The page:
Jupiter – 09/01/2014 – From Murky Capture to Reasonable Result

This is just a little experiment to see what I could get out of an extremely jumpy bit of footage I took through my 200p Newtonian with a 2x Barlow lens when up at the Paddock a few nights ago. It was captured with my Toucam Pro webcam with 1.25″ nosepiece, and the capture program was SharpCap:-

http://www.sharpcap.co.uk

The wind was up that night, and in a breeze, the Newtonian acts like a sail and just wobbles all over the place. The first video below is a section of the original video to show just how wobbly I mean (gets really bad just after the middle)…

I ran the footage through a program called PIPP – Planetary Imaging Pre-Processor – available at:-

https://sites.google.com/site/astropipp/

This is a nice little program that does three things – it locates the planet in the frame and centres it, it crops the frame to remove excess empty space, and it sorts the frames by quality. All of these functions enable the stacking program to do its job more easily, and more quickly than it would with the raw footage.  I asked it to get rid of a certain percentage of the worst frames.  I ended up with this…

A lot more steady eh?  Also a bit shorter than my original, as PIPP gets rid of the worst frames.

Next step was to run stack it.  The stacking process combines all the frames of the video into one, and runs some complex algorithms on it to try and correct for the earth’s atmospheric turbulence (which was quite bad on this night – known as bad ‘seeing’). Think of the effect you get when looking through heat haze on a hot day, and you’ll know what I mean – it’s a similar effect.  This came back with the following result :-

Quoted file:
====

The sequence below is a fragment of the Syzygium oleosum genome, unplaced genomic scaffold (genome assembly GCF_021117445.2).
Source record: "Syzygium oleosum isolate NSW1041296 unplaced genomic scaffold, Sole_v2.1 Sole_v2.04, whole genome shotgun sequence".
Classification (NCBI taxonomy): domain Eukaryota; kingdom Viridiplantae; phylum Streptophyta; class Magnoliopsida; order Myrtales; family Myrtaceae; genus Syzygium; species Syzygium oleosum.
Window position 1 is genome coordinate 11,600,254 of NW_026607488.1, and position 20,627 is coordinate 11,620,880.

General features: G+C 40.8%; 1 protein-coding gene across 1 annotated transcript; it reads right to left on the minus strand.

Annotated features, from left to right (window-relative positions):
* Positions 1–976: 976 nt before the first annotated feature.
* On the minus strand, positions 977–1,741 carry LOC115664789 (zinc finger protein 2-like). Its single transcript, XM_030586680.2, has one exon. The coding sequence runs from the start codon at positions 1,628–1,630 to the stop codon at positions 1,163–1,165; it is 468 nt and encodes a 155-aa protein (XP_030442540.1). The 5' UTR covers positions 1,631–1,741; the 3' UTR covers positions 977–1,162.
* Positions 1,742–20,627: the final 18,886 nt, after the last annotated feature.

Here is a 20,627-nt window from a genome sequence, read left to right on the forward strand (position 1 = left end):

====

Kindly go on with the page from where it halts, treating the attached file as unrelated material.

Jupiter Stacked

Jupiter  Once Stacked in AutoStakkert

This was done in a program called AutoStakkert 2 – Available at :-

http://www.autostakkert.com

There are multiple programs available to do this job.  I’ve been using this one recently, as I’ve found that it produces the best results with the simplest workflow.  There are plenty of good tutorials available on the web about how to use it.

Finally, the image needs a bit of processing to bring out the detail a little.  In this particular case, there isn’t actually that much detail to bring out, as the conditions were far from ideal for planetary imaging that night.  However, we can definitely improve the image somewhat.  I imported it into Registax.  This i actually another stacking program, but in this case, i was just using it for it’s sharpening capabilities (known as Wavelets).  This is sharpening tailored specifically for use on planetary images.  Registax is available here :-

http://www.astronomie.be/registax/

The final result was reasonably pleasing considering the conditions and what I started off with:-

Jupiter after processing in the Registax Wavelets module

Jupiter after processing in the Registax Wavelets module

When using wavelets to sharpen, its always a delicate balance between bringing out as much detail as possible, and over-processing (or ‘overcooking’) the image so you end up with lots of processing artefacts.  Luckily, registax has tools that help deal with this (denoise and de-ring), which really improve things.

The moral?  It’s always worth running your planetary captures through processing, even if you don’t think you’ll get much.  The abilities of these applications to bring stuff out you didn’t know was there is incredible.  Sometimes, you may just end up with a fuzzy blob, but in this case, although not perfect, it was far from a fuzzy outcome.

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